Summation by Parts: Lim x->1 (1-x)f(x)=L

In summary, we can use a "trick" to express |(1-x)f(x)-L| as a single power series. By breaking it into two summations and using the geometric series, we can show that this power series is continuous and has an upper bound, proving that |(1-x)f(x)-L| is small, as desired.
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tracedinair
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Homework Statement



Let lim n-> ∞ a_n = L. Then, let f(x) = ∑ from n=0 to ∞ of (a_n)(x^n). Show that the lim x-> 1 (1-x)f(x) = L.

Homework Equations


The Attempt at a Solution



This one is pretty far over my head. I know at some point you're supposed to use Abel/SBP, but here is what I have so far.

Let |a_n| go to |L|.

Then, using the ratio test, let |a_n|^(1/n) go to |L|^(1/∞) = |L|^(0) = 1.

Then, from the Ratio test, we can see that the series will converge for |x| < 1.

Take ∑ from 0 to ∞ of (a_n)(x^n). Then, multiply through. So, we obtain, (1-x)∑ from 0 to ∞ of (a_n)(x^n) = ∑ from 0 to ∞ of (x^n - x^(n+t)). Taking b_n to equal (x^n - x^(n+t)) we can get ∑ (a_n)(b_n)..

This is where I get stuck. I'm not really where to take it from here.
 
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  • #2
Here's my way. Start over. (You won't use Abel or SBP.)

You want to show |(1-x)f(x)-L| is small.

Use a "trick" that L=(1-x)L/(1-x) and write 1/(1-x) as the geometric series.

This enables you to express |(1-x)f(x)-L| as a single power series.

Since a_n approaches L, we have |a_n - L| < epsilon, or epsilon/2, or whatever you need, for n>N.

Break your power series for |(1-x)f(x)-L| into two summations, one up to N, the other for N+1 and beyond.

For the summation up to N, this is continuous at x=1.

For the summation starting at N+1, get an upper bound. You will again use the geometric series.

I hope I didn't give away too much or too little. This plan comes from looking at the proof of Abel's Theorem. In that proof, essentially one uses SBP to reduce the given problem to your problem.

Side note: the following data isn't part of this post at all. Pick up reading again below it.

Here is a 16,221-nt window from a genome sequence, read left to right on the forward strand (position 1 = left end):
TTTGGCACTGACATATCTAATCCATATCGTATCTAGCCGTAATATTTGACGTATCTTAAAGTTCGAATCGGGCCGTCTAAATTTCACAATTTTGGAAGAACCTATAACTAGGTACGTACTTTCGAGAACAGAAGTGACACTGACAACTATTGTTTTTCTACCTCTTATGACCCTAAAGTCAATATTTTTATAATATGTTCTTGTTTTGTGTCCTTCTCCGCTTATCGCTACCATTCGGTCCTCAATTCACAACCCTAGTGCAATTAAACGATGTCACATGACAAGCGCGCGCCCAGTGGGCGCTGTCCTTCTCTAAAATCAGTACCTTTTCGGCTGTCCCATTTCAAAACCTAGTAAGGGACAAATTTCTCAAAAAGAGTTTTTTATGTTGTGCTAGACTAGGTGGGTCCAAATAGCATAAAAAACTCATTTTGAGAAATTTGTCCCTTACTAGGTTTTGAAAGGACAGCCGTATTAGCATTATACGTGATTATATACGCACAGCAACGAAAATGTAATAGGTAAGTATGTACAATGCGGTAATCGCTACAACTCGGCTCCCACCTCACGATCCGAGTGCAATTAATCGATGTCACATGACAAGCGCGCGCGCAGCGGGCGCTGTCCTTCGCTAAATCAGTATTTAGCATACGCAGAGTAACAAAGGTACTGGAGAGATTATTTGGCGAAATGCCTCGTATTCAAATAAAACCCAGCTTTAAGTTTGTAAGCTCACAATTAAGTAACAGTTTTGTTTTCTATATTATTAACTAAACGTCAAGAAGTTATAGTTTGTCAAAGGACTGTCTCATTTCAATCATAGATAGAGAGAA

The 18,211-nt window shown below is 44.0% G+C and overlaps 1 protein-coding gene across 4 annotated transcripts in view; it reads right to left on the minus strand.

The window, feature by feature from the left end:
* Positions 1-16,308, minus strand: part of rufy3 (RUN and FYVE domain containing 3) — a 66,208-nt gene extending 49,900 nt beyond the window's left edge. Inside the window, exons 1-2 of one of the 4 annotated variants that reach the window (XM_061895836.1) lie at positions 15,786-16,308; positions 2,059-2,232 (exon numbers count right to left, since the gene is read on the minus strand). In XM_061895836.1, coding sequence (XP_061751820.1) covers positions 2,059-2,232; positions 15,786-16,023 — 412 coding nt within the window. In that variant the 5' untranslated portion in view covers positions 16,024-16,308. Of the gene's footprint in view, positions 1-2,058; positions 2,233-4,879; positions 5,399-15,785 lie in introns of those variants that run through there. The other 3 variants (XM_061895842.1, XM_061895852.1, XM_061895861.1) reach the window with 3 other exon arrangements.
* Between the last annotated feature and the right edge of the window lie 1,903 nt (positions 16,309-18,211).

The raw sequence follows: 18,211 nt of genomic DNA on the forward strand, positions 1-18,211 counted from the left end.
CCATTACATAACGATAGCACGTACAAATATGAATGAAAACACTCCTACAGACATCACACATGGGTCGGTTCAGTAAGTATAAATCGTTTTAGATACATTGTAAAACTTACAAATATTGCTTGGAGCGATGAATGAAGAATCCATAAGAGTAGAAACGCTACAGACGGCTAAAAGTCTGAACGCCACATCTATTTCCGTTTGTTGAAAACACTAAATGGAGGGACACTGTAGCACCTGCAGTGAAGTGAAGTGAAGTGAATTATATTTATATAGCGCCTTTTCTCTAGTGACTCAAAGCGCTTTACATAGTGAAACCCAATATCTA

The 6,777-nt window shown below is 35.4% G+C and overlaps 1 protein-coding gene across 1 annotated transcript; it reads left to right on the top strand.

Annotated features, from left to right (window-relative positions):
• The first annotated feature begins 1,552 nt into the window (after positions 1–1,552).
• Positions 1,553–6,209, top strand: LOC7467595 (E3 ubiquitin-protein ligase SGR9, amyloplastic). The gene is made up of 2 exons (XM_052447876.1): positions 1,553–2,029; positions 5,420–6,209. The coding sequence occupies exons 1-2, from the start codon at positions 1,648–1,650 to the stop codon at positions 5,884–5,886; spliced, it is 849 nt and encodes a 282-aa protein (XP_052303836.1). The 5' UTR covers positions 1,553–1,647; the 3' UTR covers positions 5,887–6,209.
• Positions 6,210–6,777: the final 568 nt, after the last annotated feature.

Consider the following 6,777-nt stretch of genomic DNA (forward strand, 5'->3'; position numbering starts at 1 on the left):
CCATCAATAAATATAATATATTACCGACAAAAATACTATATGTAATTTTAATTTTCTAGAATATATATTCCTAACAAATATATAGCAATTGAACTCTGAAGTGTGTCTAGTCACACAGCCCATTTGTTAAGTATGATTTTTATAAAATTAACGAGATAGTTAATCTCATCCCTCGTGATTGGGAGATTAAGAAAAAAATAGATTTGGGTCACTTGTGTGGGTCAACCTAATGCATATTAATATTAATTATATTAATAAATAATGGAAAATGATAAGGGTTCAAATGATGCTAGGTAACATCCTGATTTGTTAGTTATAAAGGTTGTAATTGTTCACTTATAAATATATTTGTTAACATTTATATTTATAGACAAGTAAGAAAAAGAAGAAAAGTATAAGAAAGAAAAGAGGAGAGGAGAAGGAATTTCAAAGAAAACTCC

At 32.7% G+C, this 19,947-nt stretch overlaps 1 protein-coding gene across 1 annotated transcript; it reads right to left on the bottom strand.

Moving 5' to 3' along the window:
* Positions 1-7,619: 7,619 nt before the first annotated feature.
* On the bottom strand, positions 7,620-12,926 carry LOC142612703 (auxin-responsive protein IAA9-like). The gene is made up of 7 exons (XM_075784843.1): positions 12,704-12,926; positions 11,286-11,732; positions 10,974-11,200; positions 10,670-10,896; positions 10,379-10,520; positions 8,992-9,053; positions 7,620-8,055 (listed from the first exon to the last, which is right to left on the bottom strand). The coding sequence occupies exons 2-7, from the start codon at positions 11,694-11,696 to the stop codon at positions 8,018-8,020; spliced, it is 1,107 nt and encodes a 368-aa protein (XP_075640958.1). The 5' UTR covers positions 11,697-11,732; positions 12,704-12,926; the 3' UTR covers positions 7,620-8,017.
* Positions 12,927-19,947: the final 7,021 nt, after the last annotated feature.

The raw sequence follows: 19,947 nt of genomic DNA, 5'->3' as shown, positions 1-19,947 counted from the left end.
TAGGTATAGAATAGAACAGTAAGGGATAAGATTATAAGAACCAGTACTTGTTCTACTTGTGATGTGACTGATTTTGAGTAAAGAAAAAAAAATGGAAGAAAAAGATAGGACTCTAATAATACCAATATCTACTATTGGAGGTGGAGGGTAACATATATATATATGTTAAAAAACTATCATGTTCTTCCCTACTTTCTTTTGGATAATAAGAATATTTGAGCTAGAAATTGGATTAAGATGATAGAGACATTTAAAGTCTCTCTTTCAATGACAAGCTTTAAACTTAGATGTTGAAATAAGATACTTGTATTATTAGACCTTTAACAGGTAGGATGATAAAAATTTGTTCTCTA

Related to Summation by Parts: Lim x->1 (1-x)f(x)=L

What is Summation by Parts?

Summation by Parts is a method used in calculus to evaluate the limit of a function as it approaches a particular value, typically denoted by "x->1". It involves breaking down the function into smaller parts and using known limits and properties to simplify the overall expression.

What does the notation "Lim x->1" mean?

The notation "Lim x->1" is read as "the limit of x as it approaches 1". It represents the value that the function will approach as x gets closer and closer to the specified value, in this case 1.

What is the purpose of the "1-x" term in the equation?

The "1-x" term is used to represent the difference between the value of x and the limit value of 1. This allows us to evaluate the limit of the function as x gets closer to 1, rather than at the exact value of 1.

How is Summation by Parts used in real-world applications?

Summation by Parts is commonly used in physics and engineering to calculate the behavior of systems as they approach a certain value or limit. It is also used in economics and finance to model the growth or decline of variables over time.

What is the significance of the value L in the equation?

The value L represents the limit of the function as x approaches 1. It is the final result of the summation by parts method and gives us information about the behavior of the function at the specified limit.

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